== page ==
Speaking of data, when Johnson asked about any short-term goals, Miles said the subcommittee is currently working on a bill that would push for mandatory data disclosure to the Offices of Minority Women Inclusion. Although Section 342 of the Dodd-Frank Wall Street Reform and Consumer Protection Act has provisions stating the data can be requested, Miles clarified that “the regulatory agencies got together and, based on a particular rule of construction in the law, decided to interpret it as ‘voluntary.’” Miles said she and the subcommittee are hoping to put forth a written draft of the bill and delegating available resources to push it through because “data disclosure creates transparency” — not for the purpose of “naming and shaming” but if certain financial services don’t make the “good list,” then it should signal to them that they have to do better. “It is a business imperative. Companies that forgo being diverse, that forgo creating an inclusive environment for their employees and participate fully within their community, they’re missing an opportunity to be more profitable and to be more efficient,” Miles said.

Johnson then asked Miles if she could share any advice for others hoping to work in the diversity and inclusion space, particularly on the corporate level. “Unfortunately, from where I sit, I’ve seen people bury D&I as a human resource function. I understand why it starts there, because you’re talking about recruitment, you’re talking about retention, promotion, and also training oftentimes falls under human resources,” Miles said. Instead, Miles reiterated that the expectation to view initiatives through a diversity and inclusion lens should start from the top —the CEO, the president or the person in charge of an organization. Additionally, Miles said for-profit organizations need to make it clear that diversity and inclusion is both a moral and economic benefit.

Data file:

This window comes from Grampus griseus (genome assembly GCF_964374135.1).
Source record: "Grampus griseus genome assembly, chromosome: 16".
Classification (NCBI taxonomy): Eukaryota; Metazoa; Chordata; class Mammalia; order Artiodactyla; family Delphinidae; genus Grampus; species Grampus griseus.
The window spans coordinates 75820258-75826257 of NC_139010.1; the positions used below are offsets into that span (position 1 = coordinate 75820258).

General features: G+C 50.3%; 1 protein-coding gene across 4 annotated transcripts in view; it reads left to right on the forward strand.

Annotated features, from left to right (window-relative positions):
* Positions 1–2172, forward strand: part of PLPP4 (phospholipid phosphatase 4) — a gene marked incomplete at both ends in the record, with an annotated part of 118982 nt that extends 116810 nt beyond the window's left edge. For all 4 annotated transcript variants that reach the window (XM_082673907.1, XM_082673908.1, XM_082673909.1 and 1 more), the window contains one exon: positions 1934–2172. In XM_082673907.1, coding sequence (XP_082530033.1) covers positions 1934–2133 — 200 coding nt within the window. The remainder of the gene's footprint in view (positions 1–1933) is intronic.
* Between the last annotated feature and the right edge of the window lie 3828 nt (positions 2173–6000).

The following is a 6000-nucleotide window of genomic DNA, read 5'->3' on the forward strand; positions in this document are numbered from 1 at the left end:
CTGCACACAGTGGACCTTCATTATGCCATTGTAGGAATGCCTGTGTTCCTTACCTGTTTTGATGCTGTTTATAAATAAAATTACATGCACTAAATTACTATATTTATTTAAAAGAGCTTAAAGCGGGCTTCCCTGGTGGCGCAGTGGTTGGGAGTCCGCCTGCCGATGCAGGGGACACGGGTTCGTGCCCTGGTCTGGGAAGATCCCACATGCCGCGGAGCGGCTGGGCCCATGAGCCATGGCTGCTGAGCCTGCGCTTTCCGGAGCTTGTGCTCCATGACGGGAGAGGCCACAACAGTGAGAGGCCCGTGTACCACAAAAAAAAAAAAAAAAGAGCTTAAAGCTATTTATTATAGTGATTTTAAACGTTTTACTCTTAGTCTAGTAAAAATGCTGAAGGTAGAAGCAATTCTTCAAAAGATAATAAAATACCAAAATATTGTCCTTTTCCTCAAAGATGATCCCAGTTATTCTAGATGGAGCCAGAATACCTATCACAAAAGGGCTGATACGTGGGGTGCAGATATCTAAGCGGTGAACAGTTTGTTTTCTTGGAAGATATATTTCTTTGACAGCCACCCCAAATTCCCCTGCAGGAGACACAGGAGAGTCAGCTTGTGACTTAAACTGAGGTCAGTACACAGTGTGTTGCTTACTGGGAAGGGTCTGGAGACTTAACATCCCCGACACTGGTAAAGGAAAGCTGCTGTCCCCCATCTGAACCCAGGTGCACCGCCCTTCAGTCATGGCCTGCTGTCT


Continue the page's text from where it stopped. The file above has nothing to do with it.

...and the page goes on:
“I am not in favor of poverty pimping,” Miles said, bluntly. “I’m not in favor of institutions just saying they’re going to make an investment in the community because they want to get temporary extra credit. And then they’re going to also make money off of those efforts. What I am in favor of and what I fully support is understanding that these communities add value.”

Ultimately, diversity and inclusion are a catalyst to equity, a lack of which is tied to so many societal problems. “At the end of the day I want home ownership opportunities for people. That helps everyone when the community is built up and not torn down. That helps municipalities. It helps at the local level. It decreases homelessness. It improves a family’s opportunity to have equity out of their home, to send their children to college and/or to start their own businesses. These are all things that have been proven to close the wealth gap for anyone, no matter what their race,” Miles said. “That’s good business — diversity’s good business.”

Latest Best Practices

Microaggressions: Crash Course

To download/view our microaggressions resource sheet, click here. What is a microaggression? Originally coined by Harvard University psychiatrist Chester M. Pierce in 1970, the term “microaggression” is typically used to describe brief and fairly commonplace…